Sale price Price $25.00 Regular price

The 100 Men Hall launches its first annual Booker Fest to celebrate the musical genius of James Carroll Booker III. Booker Fest starts Friday, August 30, 2019 at 8PM and ends on Saturday, August 31, 2019 at midnight. The festival features a rollicking good-time itinerary that allows festivalgoers to enjoy the Hall as well as Bay Saint Louis. This is intended as an annual fundraiser for the maintenance and preservation of the 100 Men Hall and also to attract regional, national and international attention to this African American landmark and its history.
Booker Fest is designed to bring awareness to the musical brilliance of James Carroll Booker III (December 17, 1939 – November 8, 1983), who was born in New Orleans and raised by his aunt in Bay Saint Louis. Booker played with the St. Rose de Lima gospel choir and on the historic stage at the 100 Men Hall. The festival will include a gospel tribute by the St. Rose de Lima choir and a piano tribute by New Orleans musicians, Tom McDermott and Josh Paxton, a screening of Lily Keber’s documentary on Booker, Bayou Maharajah, as well as readings and talks by Ellis Anderson of the Shoofly and locals who knew Booker. The event will close with a DJ dance party.
The Booker Fest will promote the city of Bay Saint Louis to new visitors in the region and intends to draw an international following over the coming years. The event will happen Labor Day weekend every year and allow primitive camping in the historic district of Bay Saint Louis.
We are grateful to our sponsors, Hollywood Casino, Lazy Magnolia, Cathead Vodka
Festival Schedule:
Friday, August 30th
8PM               Indoor screening of Lily Keber's Bayou Maharajahat 100 Men Hall. The definitive documentary of James Booker. Food for purchase.

Saturday, August 31st
10AM            St. Rose Gospel Choir on 100 Men Hall's historic stage. Sponsored by Hollywood Casino, Lazy Magnolia Brewery and Hancock Whitney.
4PM              Local readings and reminiscences about Booker.
5PM              The Silver Slipper presents a Booker piano tribute performed by Tom McDermott and Josh Paxton. 
8PM              Outdoor screening of Bayou Maharajah
10PM            DJ dance party in the Hall. Food for purchase.

There will be primitive camping allowed onsite of the 100 Men Hall. 
Food for purchase by Chef Chris Hayes from the Smoking Oyster.

For a wristband that allows entry to all of the events - $25 in advance here: or $30 at door. Wristbands will be given on arrival. 

For primitive camping that allows (2) entry to all of the events - $75
Contact Rachel at for details. You may purchase the camping ticket here:

James Booker was born James Carroll Booker III on December 17, 1939, in New Orleans, and was influenced by his church and Baptist minister parents and grandparents, who played piano. Booker was a child prodigy who loved classical music (especially Bach) and part of his amazing skill lay in an ability to blend a Rachmaninoff tune with a rolling blues piano riff. After his father became ill during Booker’s early childhood, he and his sister Betty Jean were sent to live with an aunt in Bay St. Louis, Mississippi.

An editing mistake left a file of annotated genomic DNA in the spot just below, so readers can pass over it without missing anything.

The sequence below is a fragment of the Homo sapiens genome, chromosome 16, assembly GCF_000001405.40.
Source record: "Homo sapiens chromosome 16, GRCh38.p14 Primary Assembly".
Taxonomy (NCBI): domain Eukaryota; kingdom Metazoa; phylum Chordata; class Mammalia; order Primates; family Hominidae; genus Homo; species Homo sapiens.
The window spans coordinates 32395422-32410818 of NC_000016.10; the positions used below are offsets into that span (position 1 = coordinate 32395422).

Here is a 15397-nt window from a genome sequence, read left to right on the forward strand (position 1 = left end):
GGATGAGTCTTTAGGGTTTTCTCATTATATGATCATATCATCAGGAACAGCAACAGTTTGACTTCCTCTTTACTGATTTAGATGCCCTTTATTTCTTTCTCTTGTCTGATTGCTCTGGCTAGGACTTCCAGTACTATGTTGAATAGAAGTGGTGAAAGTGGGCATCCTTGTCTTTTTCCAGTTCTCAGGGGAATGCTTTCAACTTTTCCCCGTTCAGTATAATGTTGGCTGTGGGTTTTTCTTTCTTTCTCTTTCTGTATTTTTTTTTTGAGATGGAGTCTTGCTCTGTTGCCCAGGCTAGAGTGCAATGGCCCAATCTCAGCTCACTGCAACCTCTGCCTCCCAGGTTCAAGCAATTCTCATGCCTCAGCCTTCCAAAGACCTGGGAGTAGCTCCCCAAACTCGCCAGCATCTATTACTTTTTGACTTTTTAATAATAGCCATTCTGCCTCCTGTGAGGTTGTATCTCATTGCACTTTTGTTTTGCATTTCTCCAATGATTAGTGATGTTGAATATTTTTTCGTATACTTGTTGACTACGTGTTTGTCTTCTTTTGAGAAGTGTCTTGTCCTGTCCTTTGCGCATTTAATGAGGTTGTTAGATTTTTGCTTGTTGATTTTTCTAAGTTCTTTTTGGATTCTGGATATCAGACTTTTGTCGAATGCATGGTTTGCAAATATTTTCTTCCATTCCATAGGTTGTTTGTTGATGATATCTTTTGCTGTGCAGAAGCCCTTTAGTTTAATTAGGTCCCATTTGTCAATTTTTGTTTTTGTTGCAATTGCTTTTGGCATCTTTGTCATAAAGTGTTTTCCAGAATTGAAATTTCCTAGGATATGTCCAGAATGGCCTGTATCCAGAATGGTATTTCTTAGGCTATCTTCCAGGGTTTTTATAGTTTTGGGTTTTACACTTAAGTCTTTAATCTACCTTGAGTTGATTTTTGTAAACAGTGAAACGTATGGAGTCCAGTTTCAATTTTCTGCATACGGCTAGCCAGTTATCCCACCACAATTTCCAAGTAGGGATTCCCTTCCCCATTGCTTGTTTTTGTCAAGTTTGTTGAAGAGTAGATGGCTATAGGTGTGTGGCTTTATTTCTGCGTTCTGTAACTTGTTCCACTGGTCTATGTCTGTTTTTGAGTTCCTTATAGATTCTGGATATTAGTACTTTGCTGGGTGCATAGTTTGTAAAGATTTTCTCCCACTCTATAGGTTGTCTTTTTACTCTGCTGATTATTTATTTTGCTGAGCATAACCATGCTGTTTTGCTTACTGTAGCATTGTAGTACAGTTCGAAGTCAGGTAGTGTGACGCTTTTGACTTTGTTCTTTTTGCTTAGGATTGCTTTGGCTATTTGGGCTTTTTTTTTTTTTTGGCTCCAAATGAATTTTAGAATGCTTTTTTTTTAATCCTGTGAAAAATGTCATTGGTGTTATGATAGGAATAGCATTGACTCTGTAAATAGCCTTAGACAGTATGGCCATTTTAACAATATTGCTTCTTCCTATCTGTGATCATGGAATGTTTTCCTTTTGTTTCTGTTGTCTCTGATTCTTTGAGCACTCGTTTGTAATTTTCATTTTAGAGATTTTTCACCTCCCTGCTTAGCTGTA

Directed by Lily Keber, Bayou Maharajah chronicles the life and music of this colorful, troubled figure, legendary in New Orleans but obscure elsewhere. The film features extensive performance and interview footage of Booker, who died in 1983 at age 44. “I’ve got some blues that contains old soul with new wrinkles,” the pianist says in a clip featured in the trailer, perhaps referencing the way his style seamlessly incorporated classical, jazz and gospel.

St. Rose de Lima Gospel Choir - Considered the best Southern Gospel choir in the region, the St. Rose choir was already a Bay Saint Louis institution when James Booker played there. Several members sang when Booker played in the choir. The choir has been featured in the gospel tent at the New Orleans Jazz & Heritage Festival

Tom McDermott - Larry Blumenfeld of the Wall Street Journal writes, "The relaxed feel of Mr. McDermott’s playing sometimes conceals the boldness of his harmonic decisions and the rigor of his approach, which leans on diligent musicology. His playing and his original compositions draw from deep repertoire (he can play Louis Moreau Gottschalk’s mid-19th-century works with aplomb) and flash the same offbeat wit as the limericks and pencil drawings he publishes in small volumes."

Josh Paxton - In a city known for its piano players, Josh Paxton stands out from the crowd. By combining New Orleans' deep piano traditions with modern jazz twists, classical technique, and a funky rhythmic drive, he creates a unique and memorable style that led Dr. John to describe him as "[freakin'] blessed." Josh moved from his native Ohio to New Orleans in his early 20s to study with jazz patriarch Ellis Marsalis. After earning his degree he quickly found himself in demand as a solo performer and sideman, playing solo sets at festivals in and out of town, and touring and recording with such diverse acts as the Wild Magnolias, Li'l Queenie, the Cosmic Krewe, Maria Muldaur, and Bruce Hornsby. And by doing the first written transcriptions of the music of piano legends Professor Longhair and James Booker, he solidified his reputation as a serious scholar of the city's musical heritage.

Food for purchase by Chef Chris Hayes of The Smoking Oyster. Chef Chris is a Food Network star. After obtaining his culinary degree, Chef Chris worked at various restaurants and casinos, before relocating to New Orleans. Earlier this year, Chef Chris was named the winning contestant on Food Network's Cooks vs Cons. His recipes are featured in Louisiana Cooking Magazine and Road Tours Magazine. 
Photo Credit: Sandy Maillho